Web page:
Joseph Tito

Joseph Tito

In 1934, Joseph Tito became prime minister, he was appointed as the first president of the Republic of Yugoslavia in 1953. He was awarded the rank of Marshal as Supreme Commander of the Yugoslav Army. He approved a new constitution and rebuilt the Yugoslav Army, which became one of the most powerful European armies at the time.

Tito was one of the advocates of non-alignment and an opponent of the policy of Joseph Stalin, the leader of the Soviet Union.  He called for his policy concerning the multiple methods ; each state adopted a specific approach. Stalin did not like this matter as he thought that it was a
 Kind of rebellion. Thus, he expelled Tito from the Organisation of Comintern. He called it, "communism Titoism" as a kind of cynicism and disregard for his policy. Over time, this title became applied to all communist currents that call for national independence and not succumb to the socialism of the Soviet Union.

After the separation of Tito from the Soviet Union, he exchanged economic aid with the countries of the Association of Asia and Africa, but he did not accept aid from the West, and after the death of Stalin in 1953 AD, Tito began to restore his relationship with the Soviet Union and Tito did not want to stand with anyone during the Cold War.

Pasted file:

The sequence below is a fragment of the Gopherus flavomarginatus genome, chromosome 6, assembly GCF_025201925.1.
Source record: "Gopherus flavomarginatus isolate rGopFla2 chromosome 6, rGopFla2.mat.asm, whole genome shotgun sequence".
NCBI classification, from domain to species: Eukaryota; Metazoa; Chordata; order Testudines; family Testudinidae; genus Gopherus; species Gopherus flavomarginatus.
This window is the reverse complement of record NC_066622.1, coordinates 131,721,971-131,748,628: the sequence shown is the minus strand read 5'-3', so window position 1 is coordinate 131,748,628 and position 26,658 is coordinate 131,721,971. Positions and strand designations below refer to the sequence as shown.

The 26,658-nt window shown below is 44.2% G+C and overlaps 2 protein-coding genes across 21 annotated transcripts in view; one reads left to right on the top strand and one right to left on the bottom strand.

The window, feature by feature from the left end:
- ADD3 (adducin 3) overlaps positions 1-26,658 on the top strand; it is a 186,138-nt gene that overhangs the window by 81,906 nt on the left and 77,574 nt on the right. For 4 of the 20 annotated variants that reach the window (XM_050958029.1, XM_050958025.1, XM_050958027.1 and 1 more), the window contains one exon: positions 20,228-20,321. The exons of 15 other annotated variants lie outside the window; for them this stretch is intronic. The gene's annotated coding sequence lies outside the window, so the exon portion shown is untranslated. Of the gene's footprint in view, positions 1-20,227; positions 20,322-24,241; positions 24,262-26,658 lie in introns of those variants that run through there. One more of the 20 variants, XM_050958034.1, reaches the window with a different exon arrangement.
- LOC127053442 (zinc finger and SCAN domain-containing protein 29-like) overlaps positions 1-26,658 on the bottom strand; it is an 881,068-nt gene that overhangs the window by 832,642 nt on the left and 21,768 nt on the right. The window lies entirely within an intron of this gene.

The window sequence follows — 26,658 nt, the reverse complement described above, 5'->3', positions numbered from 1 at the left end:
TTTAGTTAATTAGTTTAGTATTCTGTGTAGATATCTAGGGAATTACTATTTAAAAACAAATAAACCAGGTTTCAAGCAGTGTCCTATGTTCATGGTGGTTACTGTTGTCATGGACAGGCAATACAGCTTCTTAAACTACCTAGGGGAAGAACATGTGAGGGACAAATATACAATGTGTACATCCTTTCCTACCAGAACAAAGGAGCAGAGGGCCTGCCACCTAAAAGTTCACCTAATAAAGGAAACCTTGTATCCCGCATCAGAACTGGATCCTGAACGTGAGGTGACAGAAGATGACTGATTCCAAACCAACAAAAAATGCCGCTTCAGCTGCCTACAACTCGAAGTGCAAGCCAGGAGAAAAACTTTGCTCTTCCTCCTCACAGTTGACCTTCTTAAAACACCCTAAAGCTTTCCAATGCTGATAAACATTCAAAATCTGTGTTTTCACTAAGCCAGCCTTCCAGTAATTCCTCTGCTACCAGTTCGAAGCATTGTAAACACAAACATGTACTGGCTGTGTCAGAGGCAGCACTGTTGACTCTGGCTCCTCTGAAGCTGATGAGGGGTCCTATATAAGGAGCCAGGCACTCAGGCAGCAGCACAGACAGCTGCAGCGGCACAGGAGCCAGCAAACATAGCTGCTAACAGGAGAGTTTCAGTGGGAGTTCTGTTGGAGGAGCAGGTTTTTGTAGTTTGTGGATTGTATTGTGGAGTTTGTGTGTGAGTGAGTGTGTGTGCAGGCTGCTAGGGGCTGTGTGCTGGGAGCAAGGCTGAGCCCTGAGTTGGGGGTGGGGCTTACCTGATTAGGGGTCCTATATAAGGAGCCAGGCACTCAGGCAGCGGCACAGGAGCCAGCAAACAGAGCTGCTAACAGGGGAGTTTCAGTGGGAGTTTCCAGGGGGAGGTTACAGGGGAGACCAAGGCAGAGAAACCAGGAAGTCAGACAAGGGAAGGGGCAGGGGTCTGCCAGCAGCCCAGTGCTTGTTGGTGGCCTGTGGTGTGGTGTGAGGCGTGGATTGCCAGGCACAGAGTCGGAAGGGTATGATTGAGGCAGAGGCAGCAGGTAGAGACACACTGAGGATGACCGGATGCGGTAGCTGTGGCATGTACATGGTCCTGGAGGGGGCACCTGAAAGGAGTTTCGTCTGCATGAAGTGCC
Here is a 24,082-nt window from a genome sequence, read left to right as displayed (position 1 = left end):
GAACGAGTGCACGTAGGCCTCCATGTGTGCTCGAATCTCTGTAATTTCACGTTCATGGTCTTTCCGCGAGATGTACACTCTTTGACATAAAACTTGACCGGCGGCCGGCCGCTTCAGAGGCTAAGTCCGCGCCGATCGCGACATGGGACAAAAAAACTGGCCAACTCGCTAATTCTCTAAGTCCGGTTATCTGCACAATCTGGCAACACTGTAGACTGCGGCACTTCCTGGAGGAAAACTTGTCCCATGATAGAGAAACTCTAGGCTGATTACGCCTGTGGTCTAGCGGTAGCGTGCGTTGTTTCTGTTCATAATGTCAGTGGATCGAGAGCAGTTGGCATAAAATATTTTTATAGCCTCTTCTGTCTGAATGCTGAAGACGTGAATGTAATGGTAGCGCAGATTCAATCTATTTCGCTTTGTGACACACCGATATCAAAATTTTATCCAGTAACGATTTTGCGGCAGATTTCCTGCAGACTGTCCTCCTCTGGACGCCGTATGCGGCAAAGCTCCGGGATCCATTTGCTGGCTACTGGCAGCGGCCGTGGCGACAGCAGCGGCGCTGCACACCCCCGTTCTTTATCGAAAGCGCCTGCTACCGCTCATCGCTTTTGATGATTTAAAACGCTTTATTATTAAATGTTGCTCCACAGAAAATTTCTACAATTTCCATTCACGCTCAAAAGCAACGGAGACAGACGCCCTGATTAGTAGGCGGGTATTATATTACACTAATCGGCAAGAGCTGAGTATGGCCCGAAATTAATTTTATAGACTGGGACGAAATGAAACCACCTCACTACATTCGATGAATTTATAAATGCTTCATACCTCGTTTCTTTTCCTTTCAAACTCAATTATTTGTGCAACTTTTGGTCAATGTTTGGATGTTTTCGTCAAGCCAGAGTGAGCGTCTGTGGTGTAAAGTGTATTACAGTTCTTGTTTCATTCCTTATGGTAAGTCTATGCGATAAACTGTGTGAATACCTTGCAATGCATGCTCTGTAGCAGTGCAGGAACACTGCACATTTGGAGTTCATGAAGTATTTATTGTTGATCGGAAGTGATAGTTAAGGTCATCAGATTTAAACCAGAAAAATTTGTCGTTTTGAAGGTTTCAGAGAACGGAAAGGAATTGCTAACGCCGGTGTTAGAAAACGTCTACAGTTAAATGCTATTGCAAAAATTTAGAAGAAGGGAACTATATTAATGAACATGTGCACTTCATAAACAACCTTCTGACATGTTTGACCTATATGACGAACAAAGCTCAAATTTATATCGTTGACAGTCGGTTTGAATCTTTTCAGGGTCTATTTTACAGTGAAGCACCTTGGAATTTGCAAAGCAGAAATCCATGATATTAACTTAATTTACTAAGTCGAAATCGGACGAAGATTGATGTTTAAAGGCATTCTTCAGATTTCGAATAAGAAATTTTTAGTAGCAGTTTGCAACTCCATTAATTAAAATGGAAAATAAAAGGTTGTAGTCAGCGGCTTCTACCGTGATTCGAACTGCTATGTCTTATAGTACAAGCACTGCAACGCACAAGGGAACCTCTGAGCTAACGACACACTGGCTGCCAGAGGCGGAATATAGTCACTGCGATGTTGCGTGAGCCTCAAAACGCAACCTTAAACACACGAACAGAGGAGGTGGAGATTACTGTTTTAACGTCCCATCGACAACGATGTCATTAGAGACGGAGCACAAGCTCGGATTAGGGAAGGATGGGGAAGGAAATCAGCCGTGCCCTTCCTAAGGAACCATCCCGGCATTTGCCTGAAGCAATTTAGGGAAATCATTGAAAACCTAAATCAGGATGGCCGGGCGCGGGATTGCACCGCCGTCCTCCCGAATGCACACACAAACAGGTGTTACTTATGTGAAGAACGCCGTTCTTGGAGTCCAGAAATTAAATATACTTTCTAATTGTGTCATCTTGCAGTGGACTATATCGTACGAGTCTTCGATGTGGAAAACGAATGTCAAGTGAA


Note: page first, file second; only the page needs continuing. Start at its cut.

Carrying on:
At the end of the year 1954 AD, the first meeting of Gamal Abdel Nasser and Tito was, followed by another stay in the Indonesian city of Bandung in 1955 AD, where President Joseph Tito met the Egyptian leader Gamal Abdel Nasser on the sidelines of the Bandung Conference called by the late fighter Ahmed Sukarno, then President of Indonesia,  It was attended by 29 countries from the continents of Asia and Africa, and was attended by Indian Prime Minister Jawaharlal Nehru and Chinese Chuan Lai. Its most prominent result was the establishment of the Afro-Asian Group at the United Nations, and then the Non-Aligned Movement.

 He had a strong relationship with the Egyptian leader Gamal Abdel Nasser, who considered him his best friend. President Joseph Tito visited Cairo several times, and the strength of this relationship was evident during the war. He cut all diplomatic relations with Israel after the 1967 war. Tito supported the Egyptian army with 100 tanks to compensate for the losses of the Egyptian army. In the heart of the Egyptian capital, Cairo, Joseph Tito was named after one of the  Its most important streets and axes.

In 1979, President Joseph Tito's health condition worsened, as he was suffering from an arterial blockage in his left leg. After a long treatment trip, the doctors decided to amputate his leg, only to get worse and die on May 4, 1980, and mourning was declared in the Republic of Yugoslavia for seven days. A solemn funeral was prepared, attended by most leaders and leaders from different countries of the world